Patriotism Perverted is an exploration of British anti-Semitism in the last six months of peace and the first year of the Second World War. It shows how, against the backdrop of an endemic British ‘social anti-Semitism’, a virulent form of this tendency was able to emerge in the late Thirties in a variety of extremist movements. These movements gained their strength from the popular obsessions, in 1939, with Jewish responsibility for the approaching war (seen as ‘The War of the Jews’ Revenge’), and with the myth of the Judaeo-Bolshevik Plot.
In many cases, these views were closely related with pro-Nazism and were often held by the most patriotic of people. For most, the outbreak of war was a signal to perform their patriotic duty. But there were others who found themselves in a considerable dilemma, torn between patriotism and their desire to subvert a war they believed Britain to have been tricked into undertaking.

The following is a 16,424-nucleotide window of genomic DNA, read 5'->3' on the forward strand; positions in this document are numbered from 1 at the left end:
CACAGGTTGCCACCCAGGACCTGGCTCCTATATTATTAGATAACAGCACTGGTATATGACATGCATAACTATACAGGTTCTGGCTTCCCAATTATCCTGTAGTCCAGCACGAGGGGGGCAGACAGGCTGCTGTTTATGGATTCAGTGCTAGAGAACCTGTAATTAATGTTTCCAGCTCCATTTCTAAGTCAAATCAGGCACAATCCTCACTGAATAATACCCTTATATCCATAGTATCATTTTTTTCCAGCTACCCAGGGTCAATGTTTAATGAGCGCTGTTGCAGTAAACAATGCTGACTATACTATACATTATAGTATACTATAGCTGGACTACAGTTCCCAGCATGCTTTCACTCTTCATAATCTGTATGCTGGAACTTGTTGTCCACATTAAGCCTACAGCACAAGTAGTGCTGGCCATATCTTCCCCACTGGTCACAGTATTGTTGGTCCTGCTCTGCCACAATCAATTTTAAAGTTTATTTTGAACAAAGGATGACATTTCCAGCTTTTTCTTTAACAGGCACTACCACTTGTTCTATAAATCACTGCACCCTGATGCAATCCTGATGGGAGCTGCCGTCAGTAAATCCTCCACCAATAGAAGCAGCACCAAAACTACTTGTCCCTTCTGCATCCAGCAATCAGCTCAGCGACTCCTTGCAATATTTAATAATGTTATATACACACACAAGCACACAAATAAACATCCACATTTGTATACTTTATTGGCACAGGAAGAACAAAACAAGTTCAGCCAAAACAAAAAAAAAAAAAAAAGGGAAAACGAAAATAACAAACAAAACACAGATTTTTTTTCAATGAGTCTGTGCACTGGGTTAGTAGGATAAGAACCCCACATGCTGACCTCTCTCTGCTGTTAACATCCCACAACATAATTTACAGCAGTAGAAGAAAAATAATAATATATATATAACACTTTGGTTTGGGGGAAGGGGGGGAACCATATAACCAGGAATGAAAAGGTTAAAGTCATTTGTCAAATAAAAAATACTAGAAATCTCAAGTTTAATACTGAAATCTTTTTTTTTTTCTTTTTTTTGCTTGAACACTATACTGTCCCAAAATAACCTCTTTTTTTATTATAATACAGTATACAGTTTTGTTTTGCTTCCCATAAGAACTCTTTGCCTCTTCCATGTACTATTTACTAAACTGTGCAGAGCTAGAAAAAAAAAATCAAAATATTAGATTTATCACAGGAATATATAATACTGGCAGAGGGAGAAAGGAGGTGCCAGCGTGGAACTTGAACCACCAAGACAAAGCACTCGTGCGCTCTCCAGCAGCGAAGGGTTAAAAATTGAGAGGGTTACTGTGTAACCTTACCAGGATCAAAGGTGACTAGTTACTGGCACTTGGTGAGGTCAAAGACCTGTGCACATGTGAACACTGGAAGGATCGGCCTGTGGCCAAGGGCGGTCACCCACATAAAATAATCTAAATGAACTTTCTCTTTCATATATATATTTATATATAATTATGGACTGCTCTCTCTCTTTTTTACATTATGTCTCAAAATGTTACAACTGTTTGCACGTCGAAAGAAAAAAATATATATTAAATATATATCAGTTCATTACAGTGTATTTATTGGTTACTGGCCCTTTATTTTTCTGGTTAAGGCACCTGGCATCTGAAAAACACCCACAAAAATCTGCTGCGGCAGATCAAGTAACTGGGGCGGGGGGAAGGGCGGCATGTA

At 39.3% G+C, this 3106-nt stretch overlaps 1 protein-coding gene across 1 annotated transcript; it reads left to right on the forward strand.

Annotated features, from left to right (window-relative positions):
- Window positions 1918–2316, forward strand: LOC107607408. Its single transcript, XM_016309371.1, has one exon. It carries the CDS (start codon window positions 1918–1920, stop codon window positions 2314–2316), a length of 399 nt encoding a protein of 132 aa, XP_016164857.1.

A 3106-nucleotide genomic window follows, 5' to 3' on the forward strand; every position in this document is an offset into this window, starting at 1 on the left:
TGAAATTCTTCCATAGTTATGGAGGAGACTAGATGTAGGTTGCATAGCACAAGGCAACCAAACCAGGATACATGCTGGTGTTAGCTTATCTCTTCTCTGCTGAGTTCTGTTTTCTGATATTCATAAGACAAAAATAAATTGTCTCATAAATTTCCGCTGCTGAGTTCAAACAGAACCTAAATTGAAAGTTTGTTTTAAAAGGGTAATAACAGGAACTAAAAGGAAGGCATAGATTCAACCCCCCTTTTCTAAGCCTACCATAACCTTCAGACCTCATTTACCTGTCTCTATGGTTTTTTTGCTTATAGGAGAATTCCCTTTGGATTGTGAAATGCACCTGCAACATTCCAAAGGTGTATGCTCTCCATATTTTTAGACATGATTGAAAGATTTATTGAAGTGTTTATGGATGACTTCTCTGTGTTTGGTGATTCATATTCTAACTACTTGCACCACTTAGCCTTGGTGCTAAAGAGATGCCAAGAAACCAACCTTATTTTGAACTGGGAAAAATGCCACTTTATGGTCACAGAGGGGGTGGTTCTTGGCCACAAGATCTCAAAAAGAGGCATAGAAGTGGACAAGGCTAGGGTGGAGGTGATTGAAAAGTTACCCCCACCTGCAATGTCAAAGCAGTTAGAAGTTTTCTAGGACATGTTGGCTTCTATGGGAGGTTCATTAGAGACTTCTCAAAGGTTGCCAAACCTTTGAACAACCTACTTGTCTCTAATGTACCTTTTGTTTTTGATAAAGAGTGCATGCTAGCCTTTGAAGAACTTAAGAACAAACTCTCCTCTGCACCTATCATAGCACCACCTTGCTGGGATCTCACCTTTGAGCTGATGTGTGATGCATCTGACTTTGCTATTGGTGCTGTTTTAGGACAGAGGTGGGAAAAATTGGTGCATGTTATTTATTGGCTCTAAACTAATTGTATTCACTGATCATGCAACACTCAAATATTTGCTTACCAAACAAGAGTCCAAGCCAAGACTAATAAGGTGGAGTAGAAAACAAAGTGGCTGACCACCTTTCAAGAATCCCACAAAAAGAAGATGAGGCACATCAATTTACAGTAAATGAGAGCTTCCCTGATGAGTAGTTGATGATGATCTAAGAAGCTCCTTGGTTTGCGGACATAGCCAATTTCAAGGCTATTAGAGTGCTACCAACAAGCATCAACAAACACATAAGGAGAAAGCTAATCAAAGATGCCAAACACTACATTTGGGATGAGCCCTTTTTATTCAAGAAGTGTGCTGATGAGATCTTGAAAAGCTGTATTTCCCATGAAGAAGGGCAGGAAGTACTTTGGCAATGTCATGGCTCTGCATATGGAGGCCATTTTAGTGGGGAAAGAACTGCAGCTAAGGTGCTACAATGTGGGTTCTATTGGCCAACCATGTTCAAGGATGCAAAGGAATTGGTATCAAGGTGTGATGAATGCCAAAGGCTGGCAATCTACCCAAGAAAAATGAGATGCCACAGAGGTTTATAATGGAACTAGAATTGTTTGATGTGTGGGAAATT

Researching many prominent figures of the day, including Captain Ramsay and Sir Oswald Mosley, Patriotism Perverted offers a fascinating insight into the views and activities of those in the various anti-Semitic and/or pro-Nazi circles in 1939.
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